In cooking, this term refers to a method of preparing vegetables. A large pot of water is brought to a rolling boil, and the vegetables are immersed for no more than a few minutes. Despite the name (and Webster 1913's definition), they should only lose color if overcooked. When properly blanched, green vegetables (notably broccoli) will actually look brighter. I believe this is due to chloroplast membranes rupturing and spilling out chlorophyll.

Blanched vegetables will be firm and a little plump, but less crunchy. Their flavor will improve, becoming less bitter but not stinky or sulfurous.
Blanching is generally thought of as a means of preparing vegetables, but it generically only means to cook something briefly, usually in water. In vegetables, it is used to kill harmful enzymes and set the color. For meats and bones, it is an excellent way to remove blood and other impurities.

When blanching vegetables: place the vegetables in rapidly boiling water. Return the water to a boil. Remove the vegetables and cool in cold water.

When blanching meat and bones: place the meat/bones in cold water. Bring the water to a boil. Simmer briefly. Cool the items by plunging them in cold water.

Blanch (?), v. t. [imp. & p. p. Blanched (#); p. pr. & vb. n. Blanching.] [OE. blanchen, blaunchen, F. blanchir, fr. blanc white. See Blank, a.]


To take the color out of, and make white; to bleach; as, to blanch linen; age has blanched his hair.

2. Gardening

To bleach by excluding the light, as the stalks or leaves of plants, by earthing them up or tying them together.

3. Confectionery & Cookery (a)

To make white by removing the skin of, as by scalding; as, to blanch almonds.


To whiten, as the surface of meat, by plunging into boiling water and afterwards into cold, so as to harden the surface and retain the juices.


To give a white luster to (silver, before stamping, in the process of coining.).


To cover (sheet iron) with a coating of tin.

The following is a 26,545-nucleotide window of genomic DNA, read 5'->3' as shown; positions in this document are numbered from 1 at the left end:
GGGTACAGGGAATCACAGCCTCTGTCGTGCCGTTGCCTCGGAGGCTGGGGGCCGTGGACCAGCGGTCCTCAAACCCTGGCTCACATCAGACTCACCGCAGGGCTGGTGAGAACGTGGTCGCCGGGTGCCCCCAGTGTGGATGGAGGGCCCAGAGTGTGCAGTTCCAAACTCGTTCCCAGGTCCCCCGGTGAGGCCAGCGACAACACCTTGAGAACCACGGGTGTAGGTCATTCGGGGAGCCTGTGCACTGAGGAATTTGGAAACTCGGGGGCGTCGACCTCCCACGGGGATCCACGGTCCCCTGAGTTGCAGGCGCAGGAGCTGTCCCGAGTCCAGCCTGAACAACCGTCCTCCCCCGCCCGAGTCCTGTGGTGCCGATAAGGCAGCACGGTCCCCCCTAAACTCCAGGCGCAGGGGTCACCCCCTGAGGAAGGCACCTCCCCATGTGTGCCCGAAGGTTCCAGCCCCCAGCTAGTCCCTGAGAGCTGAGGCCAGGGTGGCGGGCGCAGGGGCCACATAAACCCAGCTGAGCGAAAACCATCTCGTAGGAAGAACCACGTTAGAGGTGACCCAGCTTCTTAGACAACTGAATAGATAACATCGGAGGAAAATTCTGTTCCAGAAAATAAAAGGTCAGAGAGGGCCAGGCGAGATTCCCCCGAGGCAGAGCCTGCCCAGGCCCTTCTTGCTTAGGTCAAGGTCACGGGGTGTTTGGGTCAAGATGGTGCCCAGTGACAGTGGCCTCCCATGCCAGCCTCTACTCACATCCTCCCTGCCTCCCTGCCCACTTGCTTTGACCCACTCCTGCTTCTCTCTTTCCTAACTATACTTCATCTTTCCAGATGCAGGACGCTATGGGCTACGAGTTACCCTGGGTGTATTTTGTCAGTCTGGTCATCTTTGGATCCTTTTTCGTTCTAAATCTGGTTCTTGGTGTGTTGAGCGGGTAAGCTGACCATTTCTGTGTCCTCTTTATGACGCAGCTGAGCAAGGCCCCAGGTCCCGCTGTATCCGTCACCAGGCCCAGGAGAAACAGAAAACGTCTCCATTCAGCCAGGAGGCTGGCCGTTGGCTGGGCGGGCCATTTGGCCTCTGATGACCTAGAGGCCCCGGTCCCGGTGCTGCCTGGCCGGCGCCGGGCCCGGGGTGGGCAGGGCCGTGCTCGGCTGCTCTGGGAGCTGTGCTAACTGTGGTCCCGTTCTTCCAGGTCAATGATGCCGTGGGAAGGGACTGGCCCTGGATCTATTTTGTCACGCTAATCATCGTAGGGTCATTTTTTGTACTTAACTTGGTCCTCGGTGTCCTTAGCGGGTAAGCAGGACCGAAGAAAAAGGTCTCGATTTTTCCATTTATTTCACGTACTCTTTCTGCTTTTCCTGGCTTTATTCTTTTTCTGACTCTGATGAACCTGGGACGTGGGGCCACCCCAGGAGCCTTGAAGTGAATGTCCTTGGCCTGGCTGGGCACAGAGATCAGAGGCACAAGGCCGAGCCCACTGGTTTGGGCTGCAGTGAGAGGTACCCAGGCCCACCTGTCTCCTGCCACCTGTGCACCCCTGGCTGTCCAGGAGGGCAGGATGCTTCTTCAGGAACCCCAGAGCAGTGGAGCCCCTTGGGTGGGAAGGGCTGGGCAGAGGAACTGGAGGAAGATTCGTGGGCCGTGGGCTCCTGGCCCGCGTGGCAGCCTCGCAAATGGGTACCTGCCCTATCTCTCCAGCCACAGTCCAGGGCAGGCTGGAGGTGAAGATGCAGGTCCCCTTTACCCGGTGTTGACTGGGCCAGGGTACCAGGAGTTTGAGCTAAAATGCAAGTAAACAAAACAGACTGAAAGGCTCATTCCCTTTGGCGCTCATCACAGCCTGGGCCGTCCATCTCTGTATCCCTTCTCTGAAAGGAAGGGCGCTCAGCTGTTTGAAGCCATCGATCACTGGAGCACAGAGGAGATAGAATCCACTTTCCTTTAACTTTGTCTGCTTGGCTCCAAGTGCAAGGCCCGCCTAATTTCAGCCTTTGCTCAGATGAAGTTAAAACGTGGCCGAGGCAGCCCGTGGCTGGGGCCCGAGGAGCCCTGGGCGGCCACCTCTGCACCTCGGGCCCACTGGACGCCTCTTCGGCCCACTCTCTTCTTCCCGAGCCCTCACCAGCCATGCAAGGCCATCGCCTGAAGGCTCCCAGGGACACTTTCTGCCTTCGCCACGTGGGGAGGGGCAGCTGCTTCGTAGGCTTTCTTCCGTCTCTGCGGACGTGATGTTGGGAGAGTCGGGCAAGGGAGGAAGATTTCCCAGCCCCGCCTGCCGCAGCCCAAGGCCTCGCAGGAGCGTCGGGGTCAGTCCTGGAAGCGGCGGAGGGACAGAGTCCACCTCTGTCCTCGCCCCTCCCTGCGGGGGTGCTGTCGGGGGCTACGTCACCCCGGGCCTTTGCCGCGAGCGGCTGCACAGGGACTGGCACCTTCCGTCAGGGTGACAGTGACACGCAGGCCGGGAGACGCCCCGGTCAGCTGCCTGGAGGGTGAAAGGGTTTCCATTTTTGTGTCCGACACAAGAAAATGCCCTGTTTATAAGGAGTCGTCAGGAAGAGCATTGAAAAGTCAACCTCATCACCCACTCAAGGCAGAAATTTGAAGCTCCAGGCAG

Fig.: To whiten; to give a favorable appearance to; to whitewash; to palliate.

Blanch over the blackest and most absurd things. Tillotson.

Syn. -- To Blanch, Whiten. To whiten is the generic term, denoting, to render white; as, to whiten the walls of a room. Usually (though not of necessity) this is supposed to be done by placing some white coloring matter in or upon the surface of the object in question. To blanch is to whiten by the removal of coloring matter; as, to blanch linen. So the cheek is blanched by fear, i. e., by the withdrawal of the blood, which leaves it white.


© Webster 1913.

Blanch (?), v. i.

To grow or become white; as, his cheek blanched with fear; the rose blanches in the sun.

[Bones] blanching on the grass. Tennyson.


© Webster 1913.

Blanch, v. t. [See Blench.]


To avoid, as from fear; to evade; to leave unnoticed.


Ifs and ands to qualify the words of treason, whereby every man might express his malice and blanch his danger. Bacon.

I suppose you will not blanch Paris in your way. Reliq. Wot.


To cause to turn aside or back; as, to blanch a deer.


© Webster 1913.

Blanch, v. i.

To use evasion.


Books will speak plain, when counselors blanch. Bacon.


© Webster 1913.

Blanch, n. Mining

Ore, not in masses, but mixed with other minerals.


© Webster 1913.

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